With disregard for the time involved in the creation of the gift of good soil, for the generosity of climate, we sacrifice our local agricultural capacity, in the faith that somehow it will always be cheaper and possible to haul with great trucks from great distance. We see nothing wrong with living a cultural way in the desert which pits the human use of water against agricultural the one taking from the other, the modern convenience of the flush toilet obliterating the ecological wisdom of organic cycles.  The loss of carrying capacity, the diminished ability of the earth to sustain man without end, when golf courses are preferred over food potential; the erosion of the hillsides as sand into the widening river bottom, begotten from imposition of flatland designs and automobiles upon the valley slopes; the increasing long distance commutes whose continuing possibility is only assumed.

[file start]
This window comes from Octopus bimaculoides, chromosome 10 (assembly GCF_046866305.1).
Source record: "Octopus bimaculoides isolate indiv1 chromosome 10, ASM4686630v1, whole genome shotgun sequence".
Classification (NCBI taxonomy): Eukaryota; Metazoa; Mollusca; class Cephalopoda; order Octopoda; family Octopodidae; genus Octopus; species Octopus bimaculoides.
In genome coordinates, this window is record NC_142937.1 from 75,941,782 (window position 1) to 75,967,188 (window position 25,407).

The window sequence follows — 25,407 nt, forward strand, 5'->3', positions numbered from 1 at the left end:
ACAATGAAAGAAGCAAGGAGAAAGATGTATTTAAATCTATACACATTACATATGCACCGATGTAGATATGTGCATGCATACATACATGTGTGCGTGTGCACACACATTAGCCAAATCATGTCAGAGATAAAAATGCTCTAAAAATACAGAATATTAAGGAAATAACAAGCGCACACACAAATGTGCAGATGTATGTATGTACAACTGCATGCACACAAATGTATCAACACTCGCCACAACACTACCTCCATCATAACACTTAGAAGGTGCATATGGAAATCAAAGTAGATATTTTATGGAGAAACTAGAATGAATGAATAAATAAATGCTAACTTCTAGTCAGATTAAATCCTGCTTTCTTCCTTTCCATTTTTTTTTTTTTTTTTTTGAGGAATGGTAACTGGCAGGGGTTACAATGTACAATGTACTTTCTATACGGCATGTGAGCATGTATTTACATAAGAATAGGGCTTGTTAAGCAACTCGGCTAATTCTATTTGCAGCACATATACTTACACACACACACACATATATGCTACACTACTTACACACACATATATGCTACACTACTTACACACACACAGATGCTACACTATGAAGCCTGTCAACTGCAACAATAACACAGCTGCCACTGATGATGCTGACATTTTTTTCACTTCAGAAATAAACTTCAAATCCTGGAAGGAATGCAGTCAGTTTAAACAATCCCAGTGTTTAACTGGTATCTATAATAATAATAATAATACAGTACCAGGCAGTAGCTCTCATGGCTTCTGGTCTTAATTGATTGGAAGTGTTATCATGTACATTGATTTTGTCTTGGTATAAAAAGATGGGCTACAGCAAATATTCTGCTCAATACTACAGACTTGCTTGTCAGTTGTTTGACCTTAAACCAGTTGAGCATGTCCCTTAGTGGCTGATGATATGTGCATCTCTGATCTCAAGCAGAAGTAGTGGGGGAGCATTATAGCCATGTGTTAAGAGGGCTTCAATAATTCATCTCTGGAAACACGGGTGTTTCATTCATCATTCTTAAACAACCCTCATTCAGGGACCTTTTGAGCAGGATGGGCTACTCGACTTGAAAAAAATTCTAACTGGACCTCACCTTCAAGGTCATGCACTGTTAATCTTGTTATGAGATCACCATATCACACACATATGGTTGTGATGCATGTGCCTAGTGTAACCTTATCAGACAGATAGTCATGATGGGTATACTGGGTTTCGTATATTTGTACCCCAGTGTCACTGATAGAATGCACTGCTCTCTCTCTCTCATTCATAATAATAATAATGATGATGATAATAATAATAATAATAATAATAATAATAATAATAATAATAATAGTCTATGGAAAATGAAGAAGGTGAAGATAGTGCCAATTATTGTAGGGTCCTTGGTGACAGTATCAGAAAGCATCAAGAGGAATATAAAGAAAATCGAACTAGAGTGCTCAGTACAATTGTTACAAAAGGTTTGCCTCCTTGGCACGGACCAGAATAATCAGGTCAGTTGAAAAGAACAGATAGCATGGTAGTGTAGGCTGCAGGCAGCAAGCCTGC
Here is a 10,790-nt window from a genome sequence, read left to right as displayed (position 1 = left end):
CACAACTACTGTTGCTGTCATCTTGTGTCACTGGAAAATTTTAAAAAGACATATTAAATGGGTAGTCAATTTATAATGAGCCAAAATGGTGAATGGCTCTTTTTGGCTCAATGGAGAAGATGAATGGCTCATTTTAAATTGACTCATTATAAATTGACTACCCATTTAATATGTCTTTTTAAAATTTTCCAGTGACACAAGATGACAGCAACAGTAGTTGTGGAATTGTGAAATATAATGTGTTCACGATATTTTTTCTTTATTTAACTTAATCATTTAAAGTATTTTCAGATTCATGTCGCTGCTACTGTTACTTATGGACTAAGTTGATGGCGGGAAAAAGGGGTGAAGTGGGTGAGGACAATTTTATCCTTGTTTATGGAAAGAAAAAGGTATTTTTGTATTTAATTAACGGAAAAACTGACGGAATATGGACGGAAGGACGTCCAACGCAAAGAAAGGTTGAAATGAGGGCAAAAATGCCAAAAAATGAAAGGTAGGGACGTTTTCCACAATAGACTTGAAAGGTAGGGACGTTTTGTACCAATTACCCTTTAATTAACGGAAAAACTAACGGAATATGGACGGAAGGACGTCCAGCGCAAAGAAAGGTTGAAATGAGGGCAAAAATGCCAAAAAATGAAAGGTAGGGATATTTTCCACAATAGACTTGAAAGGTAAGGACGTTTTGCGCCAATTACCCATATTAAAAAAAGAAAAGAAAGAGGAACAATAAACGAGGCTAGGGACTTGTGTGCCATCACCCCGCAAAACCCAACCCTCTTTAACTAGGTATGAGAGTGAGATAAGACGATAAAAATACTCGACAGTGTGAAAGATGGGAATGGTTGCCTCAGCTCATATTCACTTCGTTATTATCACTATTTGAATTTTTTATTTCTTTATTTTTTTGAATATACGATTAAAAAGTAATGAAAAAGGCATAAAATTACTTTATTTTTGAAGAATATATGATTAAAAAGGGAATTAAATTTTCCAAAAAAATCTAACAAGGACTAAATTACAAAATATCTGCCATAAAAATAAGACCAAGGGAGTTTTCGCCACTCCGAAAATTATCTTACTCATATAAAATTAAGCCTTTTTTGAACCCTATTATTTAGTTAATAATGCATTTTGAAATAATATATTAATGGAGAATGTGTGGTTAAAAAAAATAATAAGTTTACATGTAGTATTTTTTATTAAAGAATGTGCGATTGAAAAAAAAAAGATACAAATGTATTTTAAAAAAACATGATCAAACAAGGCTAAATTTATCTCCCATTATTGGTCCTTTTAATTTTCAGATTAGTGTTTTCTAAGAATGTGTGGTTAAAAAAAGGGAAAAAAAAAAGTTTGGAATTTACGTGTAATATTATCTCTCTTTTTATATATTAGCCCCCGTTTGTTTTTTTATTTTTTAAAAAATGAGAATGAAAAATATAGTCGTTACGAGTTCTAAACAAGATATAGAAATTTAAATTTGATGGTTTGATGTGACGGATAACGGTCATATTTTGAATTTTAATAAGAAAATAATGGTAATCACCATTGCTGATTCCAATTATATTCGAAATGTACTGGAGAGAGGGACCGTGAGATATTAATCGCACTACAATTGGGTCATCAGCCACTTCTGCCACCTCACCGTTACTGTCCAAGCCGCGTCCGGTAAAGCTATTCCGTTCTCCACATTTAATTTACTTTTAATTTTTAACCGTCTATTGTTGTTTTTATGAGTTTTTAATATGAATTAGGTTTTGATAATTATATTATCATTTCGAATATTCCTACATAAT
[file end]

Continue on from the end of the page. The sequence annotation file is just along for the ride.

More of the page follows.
None of these momenta can be considered in a direction toward greater sustainability. They are the opposite, the diminishment of capacity of the earth to support humankind, sought because they render a greater immediate profit, calculable as such because they do not consider any loss of greater term potential, cost shifted onto others and the future, or impossibility of persistence. The sustainability of our existence is not yet a social goal. So intoxicated with growth, we cannot conceive of deviating from it to pursue sustainability. ¿Where is the builder with vision to propose development of a truly sustainable creation with a potentially larger population as opposed to the fantasyland of golf courses in the desert; to endeavor the intelligent integration of human dwelling with persisting agriculture and the radical diminishment of dependence upon fossil-fueled transportation? More importantly, ¿why is there no incentive to so do before immediate necessity does become the brutal master? ¿Have we grown so ignorant of our dependence upon the earth, and its resources?